Photo by Jean Hangarter
When I telephoned Ronnie Earl for our scheduled interview, he asked if he could call me back shortly, because he was with his guitar teacher. This came as a surprise: Earl, who is 66, is one of the greatest living blues musicians—a four-time winner of the Blues Music Award for Guitar Player of the Year, who has shared the stage with legendary players like B.B. King, Carlos Santana, and Eric Clapton. You wouldn’t think there is anything Earl needs to be taught on the guitar.
But when we later connected, Earl explained that he’d been exchanging lessons with a rockabilly guitarist—one of the best players he’d ever heard—whom he’d met at a music store in Massachusetts. I wondered aloud if Earl was learning to play in this style, which would be quite a departure for him. He said, emphatically, “No, no, no. I’m too old to be a rockabilly guy. I’m a bluesman through and through,” adding that the teacher was showing him more general approaches to the guitar and ways of thinking about the fretboard.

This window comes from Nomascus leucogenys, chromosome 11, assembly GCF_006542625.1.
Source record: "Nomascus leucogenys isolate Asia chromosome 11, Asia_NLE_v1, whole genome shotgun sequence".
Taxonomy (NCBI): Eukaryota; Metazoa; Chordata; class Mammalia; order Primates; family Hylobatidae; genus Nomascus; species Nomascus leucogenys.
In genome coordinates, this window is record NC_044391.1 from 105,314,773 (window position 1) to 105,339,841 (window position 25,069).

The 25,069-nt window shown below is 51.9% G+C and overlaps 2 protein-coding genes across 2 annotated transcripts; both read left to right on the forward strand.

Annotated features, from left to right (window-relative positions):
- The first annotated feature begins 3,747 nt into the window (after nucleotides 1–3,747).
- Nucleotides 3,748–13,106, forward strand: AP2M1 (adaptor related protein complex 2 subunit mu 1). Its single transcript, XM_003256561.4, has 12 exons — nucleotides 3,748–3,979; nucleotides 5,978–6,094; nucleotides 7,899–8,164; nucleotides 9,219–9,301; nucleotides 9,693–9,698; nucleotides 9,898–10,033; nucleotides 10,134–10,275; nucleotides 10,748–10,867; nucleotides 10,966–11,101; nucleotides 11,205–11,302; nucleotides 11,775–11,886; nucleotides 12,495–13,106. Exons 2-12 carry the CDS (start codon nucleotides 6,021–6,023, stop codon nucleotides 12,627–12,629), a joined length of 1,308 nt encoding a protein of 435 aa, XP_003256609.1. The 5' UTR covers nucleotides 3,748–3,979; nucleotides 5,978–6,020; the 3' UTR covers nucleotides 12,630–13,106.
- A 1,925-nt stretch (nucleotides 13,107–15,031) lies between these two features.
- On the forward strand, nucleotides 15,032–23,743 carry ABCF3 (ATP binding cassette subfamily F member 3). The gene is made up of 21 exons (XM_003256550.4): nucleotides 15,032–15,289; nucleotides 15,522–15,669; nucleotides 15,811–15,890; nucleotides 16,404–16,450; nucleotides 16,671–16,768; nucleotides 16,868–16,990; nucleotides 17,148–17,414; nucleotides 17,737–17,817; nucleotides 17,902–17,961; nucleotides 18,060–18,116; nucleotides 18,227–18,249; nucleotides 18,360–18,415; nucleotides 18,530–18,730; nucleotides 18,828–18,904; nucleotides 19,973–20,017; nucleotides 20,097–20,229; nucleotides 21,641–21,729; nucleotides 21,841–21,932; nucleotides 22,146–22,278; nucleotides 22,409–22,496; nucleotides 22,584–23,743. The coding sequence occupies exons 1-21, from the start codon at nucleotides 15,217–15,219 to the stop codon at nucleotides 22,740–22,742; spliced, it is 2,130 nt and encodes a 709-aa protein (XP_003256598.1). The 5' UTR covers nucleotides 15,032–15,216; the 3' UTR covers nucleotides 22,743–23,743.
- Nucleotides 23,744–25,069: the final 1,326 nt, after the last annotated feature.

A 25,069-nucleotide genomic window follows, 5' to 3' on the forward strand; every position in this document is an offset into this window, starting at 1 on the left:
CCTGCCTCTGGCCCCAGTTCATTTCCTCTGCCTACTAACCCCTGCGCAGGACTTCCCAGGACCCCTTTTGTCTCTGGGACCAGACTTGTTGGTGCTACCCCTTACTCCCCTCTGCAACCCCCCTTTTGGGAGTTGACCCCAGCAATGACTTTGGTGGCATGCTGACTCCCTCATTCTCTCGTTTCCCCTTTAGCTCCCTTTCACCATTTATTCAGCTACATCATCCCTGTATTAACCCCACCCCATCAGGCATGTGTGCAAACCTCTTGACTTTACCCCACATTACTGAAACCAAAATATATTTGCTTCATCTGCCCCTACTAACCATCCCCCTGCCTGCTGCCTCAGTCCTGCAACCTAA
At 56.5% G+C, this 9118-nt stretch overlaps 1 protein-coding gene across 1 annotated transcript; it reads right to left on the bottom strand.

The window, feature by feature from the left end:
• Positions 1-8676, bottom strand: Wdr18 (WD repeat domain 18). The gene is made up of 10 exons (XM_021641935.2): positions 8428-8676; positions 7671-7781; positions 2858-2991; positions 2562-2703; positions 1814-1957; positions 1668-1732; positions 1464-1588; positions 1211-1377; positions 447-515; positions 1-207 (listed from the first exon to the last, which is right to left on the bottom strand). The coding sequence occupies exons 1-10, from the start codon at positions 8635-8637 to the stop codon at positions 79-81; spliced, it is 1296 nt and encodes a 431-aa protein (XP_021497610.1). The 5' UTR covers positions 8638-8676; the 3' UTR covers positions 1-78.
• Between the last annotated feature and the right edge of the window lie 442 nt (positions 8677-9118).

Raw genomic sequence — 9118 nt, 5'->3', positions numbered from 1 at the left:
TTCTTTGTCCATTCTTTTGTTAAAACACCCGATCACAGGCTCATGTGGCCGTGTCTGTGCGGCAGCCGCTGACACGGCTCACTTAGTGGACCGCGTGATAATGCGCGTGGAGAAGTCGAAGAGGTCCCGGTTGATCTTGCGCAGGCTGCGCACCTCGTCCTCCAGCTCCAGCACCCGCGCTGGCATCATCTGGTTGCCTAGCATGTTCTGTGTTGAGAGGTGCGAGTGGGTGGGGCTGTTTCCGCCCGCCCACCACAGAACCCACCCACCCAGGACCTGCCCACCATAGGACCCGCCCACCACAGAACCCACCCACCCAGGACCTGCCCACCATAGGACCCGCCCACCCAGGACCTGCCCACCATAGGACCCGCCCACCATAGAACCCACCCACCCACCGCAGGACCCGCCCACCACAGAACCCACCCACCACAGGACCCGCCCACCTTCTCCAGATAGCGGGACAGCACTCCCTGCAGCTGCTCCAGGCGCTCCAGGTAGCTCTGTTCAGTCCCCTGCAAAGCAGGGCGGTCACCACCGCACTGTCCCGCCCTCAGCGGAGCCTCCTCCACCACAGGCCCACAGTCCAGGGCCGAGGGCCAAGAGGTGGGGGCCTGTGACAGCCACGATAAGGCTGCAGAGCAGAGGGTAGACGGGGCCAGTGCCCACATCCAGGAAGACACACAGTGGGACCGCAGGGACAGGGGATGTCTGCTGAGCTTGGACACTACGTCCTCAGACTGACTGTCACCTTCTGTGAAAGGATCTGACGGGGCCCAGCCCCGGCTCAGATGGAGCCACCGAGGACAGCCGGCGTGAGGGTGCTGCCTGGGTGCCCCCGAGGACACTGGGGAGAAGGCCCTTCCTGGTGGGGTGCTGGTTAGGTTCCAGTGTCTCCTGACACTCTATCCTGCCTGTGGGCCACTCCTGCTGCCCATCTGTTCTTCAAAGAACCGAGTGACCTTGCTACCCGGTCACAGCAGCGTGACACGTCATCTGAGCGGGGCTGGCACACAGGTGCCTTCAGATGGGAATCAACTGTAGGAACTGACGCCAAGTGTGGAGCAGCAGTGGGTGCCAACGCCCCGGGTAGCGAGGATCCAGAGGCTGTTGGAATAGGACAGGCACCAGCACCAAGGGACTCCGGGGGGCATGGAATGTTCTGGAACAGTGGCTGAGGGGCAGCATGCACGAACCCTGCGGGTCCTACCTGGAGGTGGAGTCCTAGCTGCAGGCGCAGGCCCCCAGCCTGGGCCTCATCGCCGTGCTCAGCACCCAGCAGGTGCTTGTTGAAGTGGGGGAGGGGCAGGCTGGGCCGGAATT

Earl, whose birth name is Ronald Horvath, grew up in Queens, New York, in the 1950s and ’60s. Though he had an early interest in music—he briefly had piano lessons and his father took him to Manhattan to hear jazz greats like John Coltrane and Charles Mingus—he was a relative latecomer to guitar. Earl didn’t start playing until he was a sophomore at Boston University, where he studied special education, a career path he explored for a short time before becoming a professional musician.